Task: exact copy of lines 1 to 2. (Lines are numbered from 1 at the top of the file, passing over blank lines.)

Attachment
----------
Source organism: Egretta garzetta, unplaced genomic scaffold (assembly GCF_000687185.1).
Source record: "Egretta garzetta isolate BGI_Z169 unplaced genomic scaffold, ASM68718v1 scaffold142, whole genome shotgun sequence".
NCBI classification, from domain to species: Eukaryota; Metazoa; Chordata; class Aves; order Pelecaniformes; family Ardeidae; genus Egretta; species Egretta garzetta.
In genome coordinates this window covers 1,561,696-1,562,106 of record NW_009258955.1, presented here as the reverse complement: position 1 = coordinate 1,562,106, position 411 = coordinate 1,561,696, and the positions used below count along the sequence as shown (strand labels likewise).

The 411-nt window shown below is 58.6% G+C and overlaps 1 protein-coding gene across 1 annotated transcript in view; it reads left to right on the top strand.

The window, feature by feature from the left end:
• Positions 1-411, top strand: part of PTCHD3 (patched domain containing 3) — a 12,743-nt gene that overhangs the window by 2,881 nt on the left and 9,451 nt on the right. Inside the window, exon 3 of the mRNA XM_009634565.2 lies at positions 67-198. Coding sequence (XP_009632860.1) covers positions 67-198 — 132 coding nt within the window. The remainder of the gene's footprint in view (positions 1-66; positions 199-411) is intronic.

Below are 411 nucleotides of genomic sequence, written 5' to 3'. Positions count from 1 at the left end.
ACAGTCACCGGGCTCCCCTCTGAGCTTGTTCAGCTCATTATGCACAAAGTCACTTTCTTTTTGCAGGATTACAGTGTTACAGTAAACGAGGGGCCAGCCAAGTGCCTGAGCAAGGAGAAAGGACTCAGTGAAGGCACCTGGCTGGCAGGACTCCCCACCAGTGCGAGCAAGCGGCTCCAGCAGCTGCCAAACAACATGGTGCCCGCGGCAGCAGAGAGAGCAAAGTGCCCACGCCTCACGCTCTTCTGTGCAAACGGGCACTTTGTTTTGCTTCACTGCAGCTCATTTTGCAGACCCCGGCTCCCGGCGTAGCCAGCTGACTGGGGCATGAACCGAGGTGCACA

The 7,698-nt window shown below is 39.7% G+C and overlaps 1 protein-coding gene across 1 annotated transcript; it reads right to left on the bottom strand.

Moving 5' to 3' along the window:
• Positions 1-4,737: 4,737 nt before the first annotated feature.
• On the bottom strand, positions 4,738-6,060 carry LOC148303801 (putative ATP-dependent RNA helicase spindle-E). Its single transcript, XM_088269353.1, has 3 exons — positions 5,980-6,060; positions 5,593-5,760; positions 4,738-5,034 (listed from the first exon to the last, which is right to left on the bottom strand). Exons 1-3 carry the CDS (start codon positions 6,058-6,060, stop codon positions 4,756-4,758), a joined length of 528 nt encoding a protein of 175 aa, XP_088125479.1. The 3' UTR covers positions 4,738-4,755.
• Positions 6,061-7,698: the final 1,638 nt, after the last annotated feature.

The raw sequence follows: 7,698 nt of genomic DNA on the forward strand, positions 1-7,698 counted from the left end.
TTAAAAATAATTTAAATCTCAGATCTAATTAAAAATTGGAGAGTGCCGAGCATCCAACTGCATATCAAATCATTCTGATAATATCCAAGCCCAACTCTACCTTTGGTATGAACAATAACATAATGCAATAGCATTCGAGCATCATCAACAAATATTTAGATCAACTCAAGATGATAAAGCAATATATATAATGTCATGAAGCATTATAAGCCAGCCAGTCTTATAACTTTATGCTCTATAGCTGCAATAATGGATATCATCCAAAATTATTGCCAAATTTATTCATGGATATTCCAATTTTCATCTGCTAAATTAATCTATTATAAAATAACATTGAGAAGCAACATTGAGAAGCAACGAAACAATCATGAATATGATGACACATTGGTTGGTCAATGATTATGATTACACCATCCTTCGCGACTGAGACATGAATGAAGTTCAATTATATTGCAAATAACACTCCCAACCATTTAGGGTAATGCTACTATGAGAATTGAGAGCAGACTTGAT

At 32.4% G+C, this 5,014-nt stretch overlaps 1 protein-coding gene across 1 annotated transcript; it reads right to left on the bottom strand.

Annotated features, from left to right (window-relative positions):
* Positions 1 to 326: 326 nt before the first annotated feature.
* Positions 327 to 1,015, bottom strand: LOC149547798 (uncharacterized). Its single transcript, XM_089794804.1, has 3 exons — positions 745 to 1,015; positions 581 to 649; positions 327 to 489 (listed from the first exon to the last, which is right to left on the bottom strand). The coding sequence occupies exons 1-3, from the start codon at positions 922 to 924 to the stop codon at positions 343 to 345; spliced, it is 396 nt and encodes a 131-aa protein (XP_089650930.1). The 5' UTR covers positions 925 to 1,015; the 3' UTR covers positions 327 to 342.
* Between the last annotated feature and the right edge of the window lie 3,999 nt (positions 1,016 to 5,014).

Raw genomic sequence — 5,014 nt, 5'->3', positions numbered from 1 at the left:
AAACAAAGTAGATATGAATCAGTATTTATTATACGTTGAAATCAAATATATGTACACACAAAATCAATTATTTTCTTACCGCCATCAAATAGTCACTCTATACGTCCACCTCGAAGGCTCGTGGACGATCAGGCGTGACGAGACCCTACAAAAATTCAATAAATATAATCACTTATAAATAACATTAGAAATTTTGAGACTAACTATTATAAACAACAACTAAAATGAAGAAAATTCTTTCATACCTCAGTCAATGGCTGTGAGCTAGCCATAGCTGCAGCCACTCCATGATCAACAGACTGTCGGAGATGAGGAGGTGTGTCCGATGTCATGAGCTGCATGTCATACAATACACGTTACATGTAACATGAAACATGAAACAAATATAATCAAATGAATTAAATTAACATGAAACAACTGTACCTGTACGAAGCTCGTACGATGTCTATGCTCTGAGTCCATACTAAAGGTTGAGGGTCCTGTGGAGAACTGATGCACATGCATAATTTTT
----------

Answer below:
Source organism: Egretta garzetta, unplaced genomic scaffold (assembly GCF_000687185.1).
Source record: "Egretta garzetta isolate BGI_Z169 unplaced genomic scaffold, ASM68718v1 scaffold142, whole genome shotgun sequence".